Messy LOS ANGELES Deputies Fujino & Sanchez – Everything Law and Order Blog

So, they were stopped for an unknown reason (because the couple is black and driving a nice car) during their illegal search of the car, they found prescription cough syrup, that was labeled with the drivers legal name. They claimed that they were taking him into custody to further investigate the prescription and if all was true they would release him (WTF) but either way they were going to punish the driver by taking his car. Apparently the drivers drivers licensed was expired (not revoked) and they claimed that per LASD policy they couldn’t allow a licensed driver to take the car instead. That is such BS. Please let me know in the comments your thoughts. Here is the link to my live: https://www.youtube.com/watch?v=UJBxhV1scII&t=22s

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31 thoughts on “Messy LOS ANGELES Deputies Fujino & Sanchez”
  1. Ahh, Daniel usu I h a lil Reverse Psychology on that pink deputy! The ol slide in the FAMILY n kiddis QuestionZ. Excellent ❤❤a Laura

  2. You should make out cards and keep them in your pocket. And read them there own law infront of the licensed driver. And say you can be Sued for taking it. After all it’s in there policy

  3. Police don't follow the law. They actually aren't even law enforcement. They are trained to be police and they are trained to violate the law, lie and expect citizens to NOT know the law.

  4. When evil is legal become a criminal when oppression is acted as. Law become a law breaker and when those who VIOLENTLY victimize innocent people wear badges become a cop killer.

  5. Gang Members Hold Positions at ‘Highest Levels’ of LA Sheriff’s Department, Investigation Reveals

    Story by Tim Dickinson •

    A blistering new official investigation decries violent, lawless “deputy gangs” that continue to wield extraordinary power within the Los Angeles Sheriff’s Department. The report delivers a call to action for new Sheriff Robert Luna: “It is time to eradicate this 50-year plague upon the County of Los Angeles.”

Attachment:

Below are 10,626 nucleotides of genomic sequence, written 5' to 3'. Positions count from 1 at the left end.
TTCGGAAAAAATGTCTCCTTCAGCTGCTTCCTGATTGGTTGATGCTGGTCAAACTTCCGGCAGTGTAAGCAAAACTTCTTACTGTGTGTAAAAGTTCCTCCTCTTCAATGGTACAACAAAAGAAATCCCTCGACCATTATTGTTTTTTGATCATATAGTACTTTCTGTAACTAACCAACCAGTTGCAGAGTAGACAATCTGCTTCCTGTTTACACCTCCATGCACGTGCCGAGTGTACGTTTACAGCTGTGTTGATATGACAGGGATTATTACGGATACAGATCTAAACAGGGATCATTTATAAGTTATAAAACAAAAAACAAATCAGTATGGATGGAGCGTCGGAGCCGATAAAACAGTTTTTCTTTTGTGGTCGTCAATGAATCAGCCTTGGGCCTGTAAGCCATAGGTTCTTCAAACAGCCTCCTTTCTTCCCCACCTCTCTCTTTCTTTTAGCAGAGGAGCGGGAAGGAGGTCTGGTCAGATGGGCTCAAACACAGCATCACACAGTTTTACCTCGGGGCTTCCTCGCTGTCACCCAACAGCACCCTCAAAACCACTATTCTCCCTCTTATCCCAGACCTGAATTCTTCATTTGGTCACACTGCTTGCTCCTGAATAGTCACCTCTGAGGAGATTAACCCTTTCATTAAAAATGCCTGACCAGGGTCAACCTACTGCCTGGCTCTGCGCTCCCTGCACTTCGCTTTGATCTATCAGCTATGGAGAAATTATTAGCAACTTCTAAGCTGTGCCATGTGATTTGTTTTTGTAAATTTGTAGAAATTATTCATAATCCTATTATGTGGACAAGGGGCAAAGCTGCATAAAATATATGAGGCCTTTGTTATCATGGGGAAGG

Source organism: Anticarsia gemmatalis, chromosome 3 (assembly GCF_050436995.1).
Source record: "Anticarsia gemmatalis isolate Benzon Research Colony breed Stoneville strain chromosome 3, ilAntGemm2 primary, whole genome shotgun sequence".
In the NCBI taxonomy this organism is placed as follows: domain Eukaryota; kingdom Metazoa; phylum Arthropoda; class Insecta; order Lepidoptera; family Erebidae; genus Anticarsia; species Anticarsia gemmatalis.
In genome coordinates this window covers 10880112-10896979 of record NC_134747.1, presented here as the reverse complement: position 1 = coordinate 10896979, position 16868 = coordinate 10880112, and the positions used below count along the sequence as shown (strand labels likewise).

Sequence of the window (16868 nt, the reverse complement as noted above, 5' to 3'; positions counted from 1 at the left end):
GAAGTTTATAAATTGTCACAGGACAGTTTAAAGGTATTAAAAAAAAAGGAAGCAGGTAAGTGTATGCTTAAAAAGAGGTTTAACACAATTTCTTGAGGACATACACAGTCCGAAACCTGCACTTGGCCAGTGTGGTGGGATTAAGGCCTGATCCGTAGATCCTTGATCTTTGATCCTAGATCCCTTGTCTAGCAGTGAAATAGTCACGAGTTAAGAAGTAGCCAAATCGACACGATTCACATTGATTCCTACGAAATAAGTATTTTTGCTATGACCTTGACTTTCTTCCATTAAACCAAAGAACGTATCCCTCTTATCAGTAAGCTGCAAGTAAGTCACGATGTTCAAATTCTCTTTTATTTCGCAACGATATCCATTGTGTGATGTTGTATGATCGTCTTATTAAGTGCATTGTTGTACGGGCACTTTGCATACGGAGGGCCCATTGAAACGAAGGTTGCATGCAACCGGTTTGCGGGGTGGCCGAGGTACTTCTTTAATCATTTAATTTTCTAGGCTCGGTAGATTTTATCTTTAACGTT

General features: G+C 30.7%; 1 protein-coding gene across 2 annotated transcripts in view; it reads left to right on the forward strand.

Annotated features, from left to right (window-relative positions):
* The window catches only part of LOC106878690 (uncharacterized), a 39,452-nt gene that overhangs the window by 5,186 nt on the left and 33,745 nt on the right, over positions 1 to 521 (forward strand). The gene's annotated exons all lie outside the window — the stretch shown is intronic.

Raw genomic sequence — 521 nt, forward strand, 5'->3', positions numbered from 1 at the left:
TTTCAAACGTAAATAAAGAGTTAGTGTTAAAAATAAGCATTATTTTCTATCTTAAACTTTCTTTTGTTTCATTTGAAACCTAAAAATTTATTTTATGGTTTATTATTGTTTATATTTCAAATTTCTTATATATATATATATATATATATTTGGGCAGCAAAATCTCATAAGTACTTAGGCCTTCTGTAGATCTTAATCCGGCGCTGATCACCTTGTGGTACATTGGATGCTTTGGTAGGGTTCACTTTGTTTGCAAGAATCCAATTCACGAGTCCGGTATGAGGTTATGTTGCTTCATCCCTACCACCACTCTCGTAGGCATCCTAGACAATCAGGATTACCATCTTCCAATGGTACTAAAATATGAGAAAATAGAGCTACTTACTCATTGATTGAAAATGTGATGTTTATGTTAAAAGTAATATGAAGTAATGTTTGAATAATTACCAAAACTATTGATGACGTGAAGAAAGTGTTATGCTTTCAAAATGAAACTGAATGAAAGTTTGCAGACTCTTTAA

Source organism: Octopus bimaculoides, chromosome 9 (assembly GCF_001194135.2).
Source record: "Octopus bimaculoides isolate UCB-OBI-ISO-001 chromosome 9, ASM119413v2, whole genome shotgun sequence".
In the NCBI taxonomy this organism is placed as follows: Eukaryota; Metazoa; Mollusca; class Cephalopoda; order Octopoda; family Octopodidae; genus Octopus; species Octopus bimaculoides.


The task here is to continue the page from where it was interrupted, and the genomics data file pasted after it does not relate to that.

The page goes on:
The report identifies at “least a half dozen” active gangs and cliques — and names them: the Executioners, the Banditos, the Regulators, the Spartans, the Gladiators, the Cowboys, and the Reapers.

    Dozens of L.A. Sheriff Deputies Alleged to Be 'Tattooed Members' of 'Law Enforcement Gangs'

    His Deputies Got Caught Forming Gangs, But L.A.'s Sheriff Is Too 'Busy' to Talk About It

    These groups pose a threat to the general public — deputies hoping to prove themselves worthy of gang membership routinely seek out violent encounters with the public, the investigation reports — as well as to the internal command-and-control structure of LASD. The gangs “undermine supervision, destroy public trust, are discriminatory, disruptive, and act contrary to … professional policing,” the report concludes.

    Perhaps most alarming, the investigation reveals that in recent years “tattooed deputy gang members” have risen to “the highest levels” of department leadership. It calls out recent former Sheriff Alex Villanueva (who lost his 2022 reelection bid) for betraying promises of reform by installing gang members as his right-hand men. Villanueva, the report says, “at minimum tolerated, if not rewarded deputy gangs.”